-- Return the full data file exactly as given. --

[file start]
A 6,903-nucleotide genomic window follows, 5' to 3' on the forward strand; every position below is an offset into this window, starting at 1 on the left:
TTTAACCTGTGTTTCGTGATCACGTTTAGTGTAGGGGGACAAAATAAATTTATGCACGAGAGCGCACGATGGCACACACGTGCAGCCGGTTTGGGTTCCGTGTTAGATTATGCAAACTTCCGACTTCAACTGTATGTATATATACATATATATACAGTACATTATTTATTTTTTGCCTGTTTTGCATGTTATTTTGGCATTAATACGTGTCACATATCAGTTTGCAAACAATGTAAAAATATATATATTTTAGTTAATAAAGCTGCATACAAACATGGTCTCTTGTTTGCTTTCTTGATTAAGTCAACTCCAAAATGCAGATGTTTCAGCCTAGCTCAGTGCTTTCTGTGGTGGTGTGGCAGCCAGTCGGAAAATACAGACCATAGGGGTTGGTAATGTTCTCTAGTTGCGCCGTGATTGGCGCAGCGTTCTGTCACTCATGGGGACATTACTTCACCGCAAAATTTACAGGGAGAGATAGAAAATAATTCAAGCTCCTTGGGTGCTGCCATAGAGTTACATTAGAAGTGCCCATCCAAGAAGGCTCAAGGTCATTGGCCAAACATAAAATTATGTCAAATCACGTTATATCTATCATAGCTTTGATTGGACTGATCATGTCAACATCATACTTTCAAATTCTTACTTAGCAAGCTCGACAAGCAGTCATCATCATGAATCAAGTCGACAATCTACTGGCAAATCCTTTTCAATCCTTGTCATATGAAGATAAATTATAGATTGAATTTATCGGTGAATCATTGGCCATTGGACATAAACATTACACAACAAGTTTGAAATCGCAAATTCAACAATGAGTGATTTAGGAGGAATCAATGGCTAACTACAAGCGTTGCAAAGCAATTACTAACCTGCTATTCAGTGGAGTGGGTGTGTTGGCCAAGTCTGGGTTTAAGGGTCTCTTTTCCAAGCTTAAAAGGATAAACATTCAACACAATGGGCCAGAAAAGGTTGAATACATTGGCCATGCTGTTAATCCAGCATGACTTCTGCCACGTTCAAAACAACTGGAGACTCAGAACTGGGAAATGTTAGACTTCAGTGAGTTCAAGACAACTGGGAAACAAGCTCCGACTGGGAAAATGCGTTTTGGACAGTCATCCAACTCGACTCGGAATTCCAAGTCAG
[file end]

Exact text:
A 6,903-nucleotide genomic window follows, 5' to 3' on the forward strand; every position below is an offset into this window, starting at 1 on the left:
TTTAACCTGTGTTTCGTGATCACGTTTAGTGTAGGGGGACAAAATAAATTTATGCACGAGAGCGCACGATGGCACACACGTGCAGCCGGTTTGGGTTCCGTGTTAGATTATGCAAACTTCCGACTTCAACTGTATGTATATATACATATATATACAGTACATTATTTATTTTTTGCCTGTTTTGCATGTTATTTTGGCATTAATACGTGTCACATATCAGTTTGCAAACAATGTAAAAATATATATATTTTAGTTAATAAAGCTGCATACAAACATGGTCTCTTGTTTGCTTTCTTGATTAAGTCAACTCCAAAATGCAGATGTTTCAGCCTAGCTCAGTGCTTTCTGTGGTGGTGTGGCAGCCAGTCGGAAAATACAGACCATAGGGGTTGGTAATGTTCTCTAGTTGCGCCGTGATTGGCGCAGCGTTCTGTCACTCATGGGGACATTACTTCACCGCAAAATTTACAGGGAGAGATAGAAAATAATTCAAGCTCCTTGGGTGCTGCCATAGAGTTACATTAGAAGTGCCCATCCAAGAAGGCTCAAGGTCATTGGCCAAACATAAAATTATGTCAAATCACGTTATATCTATCATAGCTTTGATTGGACTGATCATGTCAACATCATACTTTCAAATTCTTACTTAGCAAGCTCGACAAGCAGTCATCATCATGAATCAAGTCGACAATCTACTGGCAAATCCTTTTCAATCCTTGTCATATGAAGATAAATTATAGATTGAATTTATCGGTGAATCATTGGCCATTGGACATAAACATTACACAACAAGTTTGAAATCGCAAATTCAACAATGAGTGATTTAGGAGGAATCAATGGCTAACTACAAGCGTTGCAAAGCAATTACTAACCTGCTATTCAGTGGAGTGGGTGTGTTGGCCAAGTCTGGGTTTAAGGGTCTCTTTTCCAAGCTTAAAAGGATAAACATTCAACACAATGGGCCAGAAAAGGTTGAATACATTGGCCATGCTGTTAATCCAGCATGACTTCTGCCACGTTCAAAACAACTGGAGACTCAGAACTGGGAAATGTTAGACTTCAGTGAGTTCAAGACAACTGGGAAACAAGCTCCGACTGGGAAAATGCGTTTTGGACAGTCATCCAACTCGACTCGGAATTCCAAGTCAG